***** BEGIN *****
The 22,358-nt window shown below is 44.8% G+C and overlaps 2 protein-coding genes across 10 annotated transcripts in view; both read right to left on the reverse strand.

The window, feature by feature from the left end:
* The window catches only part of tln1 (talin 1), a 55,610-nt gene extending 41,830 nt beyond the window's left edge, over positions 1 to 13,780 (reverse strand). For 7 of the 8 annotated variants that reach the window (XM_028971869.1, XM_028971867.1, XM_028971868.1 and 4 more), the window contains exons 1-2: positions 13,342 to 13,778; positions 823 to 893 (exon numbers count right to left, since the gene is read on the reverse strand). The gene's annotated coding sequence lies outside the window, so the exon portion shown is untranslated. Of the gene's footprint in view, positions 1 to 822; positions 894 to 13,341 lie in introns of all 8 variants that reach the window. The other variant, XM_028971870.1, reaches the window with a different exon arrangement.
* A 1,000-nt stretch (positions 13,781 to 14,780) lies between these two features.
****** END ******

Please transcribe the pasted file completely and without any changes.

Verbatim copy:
The 22,358-nt window shown below is 44.8% G+C and overlaps 2 protein-coding genes across 10 annotated transcripts in view; both read right to left on the reverse strand.

The window, feature by feature from the left end:
* The window catches only part of tln1 (talin 1), a 55,610-nt gene extending 41,830 nt beyond the window's left edge, over positions 1 to 13,780 (reverse strand). For 7 of the 8 annotated variants that reach the window (XM_028971869.1, XM_028971867.1, XM_028971868.1 and 4 more), the window contains exons 1-2: positions 13,342 to 13,778; positions 823 to 893 (exon numbers count right to left, since the gene is read on the reverse strand). The gene's annotated coding sequence lies outside the window, so the exon portion shown is untranslated. Of the gene's footprint in view, positions 1 to 822; positions 894 to 13,341 lie in introns of all 8 variants that reach the window. The other variant, XM_028971870.1, reaches the window with a different exon arrangement.
* A 1,000-nt stretch (positions 13,781 to 14,780) lies between these two features.